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N FT have I seen at some cathedral door
A laborer, pausing in the dust and heat, Lay down his burden, and with reverent feet
Enter, and cross himself, and on the floor
Far off the noises of the world retreat ;
Become an undistinguishable roar.
And leave my burden at this minster gate,
Kneeling in prayer, and not ashamed to pray, The tumult of the time disconsolate
To inarticulate murmurs dies away,
L OW strange the sculptures that adorn these towers !
This crowd of statues, in whose folded sleeves
Parvis and portal bloom like trellised bowers,
But fiends and dragons on the gargoyled eaves
And, underneath, the traitor Judas lowers !
What exultations trampling on despair,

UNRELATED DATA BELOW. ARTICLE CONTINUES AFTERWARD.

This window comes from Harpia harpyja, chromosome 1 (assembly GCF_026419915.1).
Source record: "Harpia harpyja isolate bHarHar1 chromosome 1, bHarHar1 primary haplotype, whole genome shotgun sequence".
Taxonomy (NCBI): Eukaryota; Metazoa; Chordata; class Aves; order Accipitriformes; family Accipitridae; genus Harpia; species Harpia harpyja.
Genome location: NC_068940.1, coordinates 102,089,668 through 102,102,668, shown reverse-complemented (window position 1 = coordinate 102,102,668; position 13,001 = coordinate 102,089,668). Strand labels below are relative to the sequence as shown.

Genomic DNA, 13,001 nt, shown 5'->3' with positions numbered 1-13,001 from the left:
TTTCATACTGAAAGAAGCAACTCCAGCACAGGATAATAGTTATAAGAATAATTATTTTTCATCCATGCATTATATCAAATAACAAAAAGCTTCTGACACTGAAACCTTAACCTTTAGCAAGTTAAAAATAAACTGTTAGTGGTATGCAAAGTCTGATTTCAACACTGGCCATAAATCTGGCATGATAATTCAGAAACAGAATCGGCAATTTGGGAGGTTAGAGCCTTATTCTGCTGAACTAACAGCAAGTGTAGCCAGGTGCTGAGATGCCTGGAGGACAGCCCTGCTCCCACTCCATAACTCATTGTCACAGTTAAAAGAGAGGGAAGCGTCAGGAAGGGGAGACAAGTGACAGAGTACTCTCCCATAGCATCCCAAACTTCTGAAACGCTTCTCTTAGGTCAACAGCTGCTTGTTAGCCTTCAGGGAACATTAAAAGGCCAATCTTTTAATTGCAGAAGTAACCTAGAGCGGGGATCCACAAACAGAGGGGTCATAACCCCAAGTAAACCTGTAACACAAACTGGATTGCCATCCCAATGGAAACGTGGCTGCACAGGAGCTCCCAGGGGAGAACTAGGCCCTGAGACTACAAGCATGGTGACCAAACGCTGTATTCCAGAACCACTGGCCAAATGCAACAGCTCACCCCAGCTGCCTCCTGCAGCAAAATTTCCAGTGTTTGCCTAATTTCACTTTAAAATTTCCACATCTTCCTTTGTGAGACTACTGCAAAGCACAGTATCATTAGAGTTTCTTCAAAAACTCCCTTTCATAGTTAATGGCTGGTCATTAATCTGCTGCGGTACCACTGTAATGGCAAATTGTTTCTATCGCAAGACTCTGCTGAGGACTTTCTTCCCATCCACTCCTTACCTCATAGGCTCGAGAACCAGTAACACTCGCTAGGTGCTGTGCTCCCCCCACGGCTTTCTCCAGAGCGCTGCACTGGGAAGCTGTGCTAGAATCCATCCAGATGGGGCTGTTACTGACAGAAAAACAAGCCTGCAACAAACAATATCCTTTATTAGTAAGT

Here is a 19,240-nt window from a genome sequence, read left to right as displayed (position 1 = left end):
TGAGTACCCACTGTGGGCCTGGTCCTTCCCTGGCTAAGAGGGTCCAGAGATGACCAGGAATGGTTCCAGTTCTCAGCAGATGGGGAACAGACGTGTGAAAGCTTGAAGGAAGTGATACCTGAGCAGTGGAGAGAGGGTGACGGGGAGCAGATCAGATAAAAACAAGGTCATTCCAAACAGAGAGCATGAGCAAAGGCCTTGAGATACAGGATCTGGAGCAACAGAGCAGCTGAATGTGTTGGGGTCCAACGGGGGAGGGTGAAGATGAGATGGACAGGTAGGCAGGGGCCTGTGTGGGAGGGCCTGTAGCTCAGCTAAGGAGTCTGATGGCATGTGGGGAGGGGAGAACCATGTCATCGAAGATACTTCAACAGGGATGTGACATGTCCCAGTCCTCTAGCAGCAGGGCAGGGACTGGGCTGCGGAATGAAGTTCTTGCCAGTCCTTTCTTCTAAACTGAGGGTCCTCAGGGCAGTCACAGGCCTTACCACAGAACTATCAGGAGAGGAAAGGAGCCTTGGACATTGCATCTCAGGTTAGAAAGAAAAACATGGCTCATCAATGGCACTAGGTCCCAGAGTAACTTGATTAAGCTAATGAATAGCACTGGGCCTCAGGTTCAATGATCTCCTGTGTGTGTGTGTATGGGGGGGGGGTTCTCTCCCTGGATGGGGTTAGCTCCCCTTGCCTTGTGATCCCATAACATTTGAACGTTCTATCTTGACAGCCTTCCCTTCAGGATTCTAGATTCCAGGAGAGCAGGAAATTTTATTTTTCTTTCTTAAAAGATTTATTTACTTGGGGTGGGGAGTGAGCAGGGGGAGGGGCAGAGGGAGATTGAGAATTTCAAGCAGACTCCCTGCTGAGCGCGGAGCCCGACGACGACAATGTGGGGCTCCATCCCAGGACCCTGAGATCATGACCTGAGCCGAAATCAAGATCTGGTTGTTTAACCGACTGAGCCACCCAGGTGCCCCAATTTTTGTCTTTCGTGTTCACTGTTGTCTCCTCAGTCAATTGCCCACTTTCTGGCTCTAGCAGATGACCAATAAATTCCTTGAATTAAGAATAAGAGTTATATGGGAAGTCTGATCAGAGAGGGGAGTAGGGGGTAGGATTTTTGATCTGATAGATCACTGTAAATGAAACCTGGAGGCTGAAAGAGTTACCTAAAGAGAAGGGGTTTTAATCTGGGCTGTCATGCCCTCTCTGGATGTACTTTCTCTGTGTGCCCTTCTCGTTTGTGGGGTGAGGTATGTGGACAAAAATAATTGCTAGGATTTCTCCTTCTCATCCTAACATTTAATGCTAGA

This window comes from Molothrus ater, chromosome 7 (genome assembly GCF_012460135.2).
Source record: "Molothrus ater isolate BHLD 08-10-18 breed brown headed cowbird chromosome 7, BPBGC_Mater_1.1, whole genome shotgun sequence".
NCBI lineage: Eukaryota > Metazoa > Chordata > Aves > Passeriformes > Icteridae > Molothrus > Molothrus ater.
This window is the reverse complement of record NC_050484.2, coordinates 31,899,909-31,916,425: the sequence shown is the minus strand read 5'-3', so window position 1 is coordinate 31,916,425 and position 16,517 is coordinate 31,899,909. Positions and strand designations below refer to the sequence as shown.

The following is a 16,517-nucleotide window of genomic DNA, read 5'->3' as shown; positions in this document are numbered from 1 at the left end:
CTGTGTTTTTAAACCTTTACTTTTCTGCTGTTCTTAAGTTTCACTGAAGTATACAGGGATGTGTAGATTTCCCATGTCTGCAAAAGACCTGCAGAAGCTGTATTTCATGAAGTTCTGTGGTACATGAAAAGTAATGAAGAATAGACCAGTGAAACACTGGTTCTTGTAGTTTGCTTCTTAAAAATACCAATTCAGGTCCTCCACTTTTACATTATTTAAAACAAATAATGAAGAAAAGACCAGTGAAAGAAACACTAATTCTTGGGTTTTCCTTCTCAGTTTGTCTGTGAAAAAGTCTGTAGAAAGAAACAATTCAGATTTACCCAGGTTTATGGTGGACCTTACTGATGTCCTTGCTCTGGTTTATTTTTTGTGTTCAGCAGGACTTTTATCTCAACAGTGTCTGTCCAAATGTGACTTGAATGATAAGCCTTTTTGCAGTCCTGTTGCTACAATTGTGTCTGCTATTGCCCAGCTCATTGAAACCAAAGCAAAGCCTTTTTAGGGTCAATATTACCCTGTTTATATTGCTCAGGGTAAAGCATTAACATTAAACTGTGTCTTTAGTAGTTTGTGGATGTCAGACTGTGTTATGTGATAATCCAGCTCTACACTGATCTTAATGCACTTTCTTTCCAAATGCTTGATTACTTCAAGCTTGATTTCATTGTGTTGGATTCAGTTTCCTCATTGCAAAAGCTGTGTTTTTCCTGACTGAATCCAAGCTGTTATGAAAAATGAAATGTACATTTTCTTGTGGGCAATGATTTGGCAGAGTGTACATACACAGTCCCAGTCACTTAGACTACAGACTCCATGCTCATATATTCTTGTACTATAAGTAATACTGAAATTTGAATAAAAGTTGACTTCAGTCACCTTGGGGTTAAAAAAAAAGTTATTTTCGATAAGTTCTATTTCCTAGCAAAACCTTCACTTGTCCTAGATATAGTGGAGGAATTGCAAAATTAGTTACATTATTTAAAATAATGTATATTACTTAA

What tenderness, what tears, what hate of wrong, What passionate outcry of a soul in pain,
Uprose this poem of the earth and air,
M IDWAY upon the journey of our life
I found myself within a forest dark,
For the straightforward pathway had been lost. Ah me! how hard a thing it is to say
What was this forest savage, rough, and stern,
Which in the very thought renews the fear. So bitter is it, death is little more;
But of the good to treat, which there I found,
Speak will I of the other things I saw there. I cannot well repeat how there I entered,
So full was I of slumber at the moment
In which I had abandoned the true way.
At that point where the valley terminated,